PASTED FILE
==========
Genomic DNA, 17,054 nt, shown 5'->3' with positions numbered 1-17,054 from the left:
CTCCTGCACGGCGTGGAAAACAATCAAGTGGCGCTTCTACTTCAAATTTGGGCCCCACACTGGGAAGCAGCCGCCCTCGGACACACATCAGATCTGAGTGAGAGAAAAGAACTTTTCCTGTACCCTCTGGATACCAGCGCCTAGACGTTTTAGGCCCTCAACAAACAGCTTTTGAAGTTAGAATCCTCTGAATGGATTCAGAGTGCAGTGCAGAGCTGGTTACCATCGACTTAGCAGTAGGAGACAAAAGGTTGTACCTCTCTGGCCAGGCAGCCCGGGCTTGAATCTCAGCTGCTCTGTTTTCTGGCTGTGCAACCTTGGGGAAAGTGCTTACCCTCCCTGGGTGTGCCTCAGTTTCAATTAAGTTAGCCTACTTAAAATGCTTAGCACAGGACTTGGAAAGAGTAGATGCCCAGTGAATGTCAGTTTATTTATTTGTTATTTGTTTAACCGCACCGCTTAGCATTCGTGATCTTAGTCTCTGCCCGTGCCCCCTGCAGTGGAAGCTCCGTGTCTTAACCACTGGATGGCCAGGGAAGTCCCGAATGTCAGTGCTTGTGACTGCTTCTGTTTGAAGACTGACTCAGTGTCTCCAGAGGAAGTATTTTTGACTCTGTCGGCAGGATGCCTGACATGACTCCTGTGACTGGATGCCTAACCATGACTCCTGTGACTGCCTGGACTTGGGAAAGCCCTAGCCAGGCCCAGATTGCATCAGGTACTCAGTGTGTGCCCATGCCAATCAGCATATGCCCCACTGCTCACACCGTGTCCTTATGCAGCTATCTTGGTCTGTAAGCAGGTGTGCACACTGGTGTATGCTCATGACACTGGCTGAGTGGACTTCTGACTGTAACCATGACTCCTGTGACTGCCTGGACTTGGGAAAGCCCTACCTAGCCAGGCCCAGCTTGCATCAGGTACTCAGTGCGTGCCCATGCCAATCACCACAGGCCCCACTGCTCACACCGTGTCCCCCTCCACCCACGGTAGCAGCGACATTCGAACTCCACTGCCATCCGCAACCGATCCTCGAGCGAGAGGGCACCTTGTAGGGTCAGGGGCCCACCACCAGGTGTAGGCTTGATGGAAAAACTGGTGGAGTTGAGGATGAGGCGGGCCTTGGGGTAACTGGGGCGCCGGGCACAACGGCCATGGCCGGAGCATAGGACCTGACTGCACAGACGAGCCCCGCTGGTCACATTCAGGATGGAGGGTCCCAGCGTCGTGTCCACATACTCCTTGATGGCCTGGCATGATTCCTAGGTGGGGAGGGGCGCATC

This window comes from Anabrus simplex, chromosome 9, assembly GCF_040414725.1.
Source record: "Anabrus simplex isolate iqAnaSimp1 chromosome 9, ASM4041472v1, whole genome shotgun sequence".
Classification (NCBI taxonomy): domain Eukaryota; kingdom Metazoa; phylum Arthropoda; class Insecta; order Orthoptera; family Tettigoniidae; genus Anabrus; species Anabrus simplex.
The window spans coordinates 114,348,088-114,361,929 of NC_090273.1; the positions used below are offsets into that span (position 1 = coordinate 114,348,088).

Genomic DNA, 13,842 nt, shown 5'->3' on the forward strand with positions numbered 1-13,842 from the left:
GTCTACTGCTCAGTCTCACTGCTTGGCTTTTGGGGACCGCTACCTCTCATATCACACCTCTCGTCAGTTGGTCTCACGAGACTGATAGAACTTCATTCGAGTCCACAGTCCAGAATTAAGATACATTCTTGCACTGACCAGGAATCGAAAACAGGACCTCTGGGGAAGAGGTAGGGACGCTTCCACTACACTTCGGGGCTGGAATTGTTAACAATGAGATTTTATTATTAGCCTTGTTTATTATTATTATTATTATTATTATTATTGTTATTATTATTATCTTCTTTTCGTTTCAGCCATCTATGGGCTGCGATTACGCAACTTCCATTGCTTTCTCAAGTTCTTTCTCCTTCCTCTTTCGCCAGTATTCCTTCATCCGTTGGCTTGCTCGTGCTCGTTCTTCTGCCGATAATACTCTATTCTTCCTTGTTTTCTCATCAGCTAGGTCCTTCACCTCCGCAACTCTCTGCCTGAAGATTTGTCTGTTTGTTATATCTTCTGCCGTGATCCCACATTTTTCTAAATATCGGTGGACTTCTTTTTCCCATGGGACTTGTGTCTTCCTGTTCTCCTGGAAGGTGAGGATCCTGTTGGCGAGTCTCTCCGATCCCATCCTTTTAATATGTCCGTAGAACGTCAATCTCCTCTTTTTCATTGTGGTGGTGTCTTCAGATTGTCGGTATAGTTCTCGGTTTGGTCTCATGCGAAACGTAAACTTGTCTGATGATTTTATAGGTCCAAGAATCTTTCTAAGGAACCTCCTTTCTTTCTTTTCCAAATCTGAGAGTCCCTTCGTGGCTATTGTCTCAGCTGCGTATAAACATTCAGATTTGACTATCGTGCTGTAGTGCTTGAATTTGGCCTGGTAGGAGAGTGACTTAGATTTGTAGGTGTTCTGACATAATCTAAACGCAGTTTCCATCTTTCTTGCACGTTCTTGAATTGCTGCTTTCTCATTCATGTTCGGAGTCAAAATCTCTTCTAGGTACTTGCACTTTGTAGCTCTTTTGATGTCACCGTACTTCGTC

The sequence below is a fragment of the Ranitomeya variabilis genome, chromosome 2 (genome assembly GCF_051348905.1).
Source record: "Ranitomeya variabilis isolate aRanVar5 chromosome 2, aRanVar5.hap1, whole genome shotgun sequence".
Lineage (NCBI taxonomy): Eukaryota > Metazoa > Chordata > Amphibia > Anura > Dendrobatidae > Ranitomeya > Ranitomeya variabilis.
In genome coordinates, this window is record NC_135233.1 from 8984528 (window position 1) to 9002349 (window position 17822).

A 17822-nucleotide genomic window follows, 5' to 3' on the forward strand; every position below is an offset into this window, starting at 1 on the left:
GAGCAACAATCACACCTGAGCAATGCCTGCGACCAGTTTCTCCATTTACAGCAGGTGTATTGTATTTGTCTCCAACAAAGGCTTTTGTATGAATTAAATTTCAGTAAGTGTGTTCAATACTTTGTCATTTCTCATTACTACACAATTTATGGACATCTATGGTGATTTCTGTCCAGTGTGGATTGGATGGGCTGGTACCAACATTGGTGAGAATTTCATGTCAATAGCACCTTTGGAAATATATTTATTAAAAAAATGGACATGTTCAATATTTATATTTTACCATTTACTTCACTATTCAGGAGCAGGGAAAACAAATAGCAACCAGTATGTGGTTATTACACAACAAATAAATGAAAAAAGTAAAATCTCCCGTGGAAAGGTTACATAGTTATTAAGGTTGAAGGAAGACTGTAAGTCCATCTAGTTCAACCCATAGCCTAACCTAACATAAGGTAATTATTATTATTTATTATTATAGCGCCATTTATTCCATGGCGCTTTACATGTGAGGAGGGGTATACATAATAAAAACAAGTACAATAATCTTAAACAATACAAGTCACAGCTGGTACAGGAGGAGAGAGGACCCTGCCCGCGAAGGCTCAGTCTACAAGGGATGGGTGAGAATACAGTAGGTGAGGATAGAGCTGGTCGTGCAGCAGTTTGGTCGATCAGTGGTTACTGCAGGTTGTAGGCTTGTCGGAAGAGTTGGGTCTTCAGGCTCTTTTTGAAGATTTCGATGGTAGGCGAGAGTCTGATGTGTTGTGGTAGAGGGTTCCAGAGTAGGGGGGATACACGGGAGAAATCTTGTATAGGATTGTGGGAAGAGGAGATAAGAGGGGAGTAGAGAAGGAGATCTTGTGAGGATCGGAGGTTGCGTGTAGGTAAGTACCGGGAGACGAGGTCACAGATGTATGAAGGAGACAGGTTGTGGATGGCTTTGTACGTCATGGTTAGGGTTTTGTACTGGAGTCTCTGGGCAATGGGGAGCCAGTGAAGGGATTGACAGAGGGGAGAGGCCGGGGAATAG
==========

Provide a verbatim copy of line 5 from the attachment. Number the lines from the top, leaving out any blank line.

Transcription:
Classification (NCBI taxonomy): domain Eukaryota; kingdom Metazoa; phylum Arthropoda; class Insecta; order Orthoptera; family Tettigoniidae; genus Anabrus; species Anabrus simplex.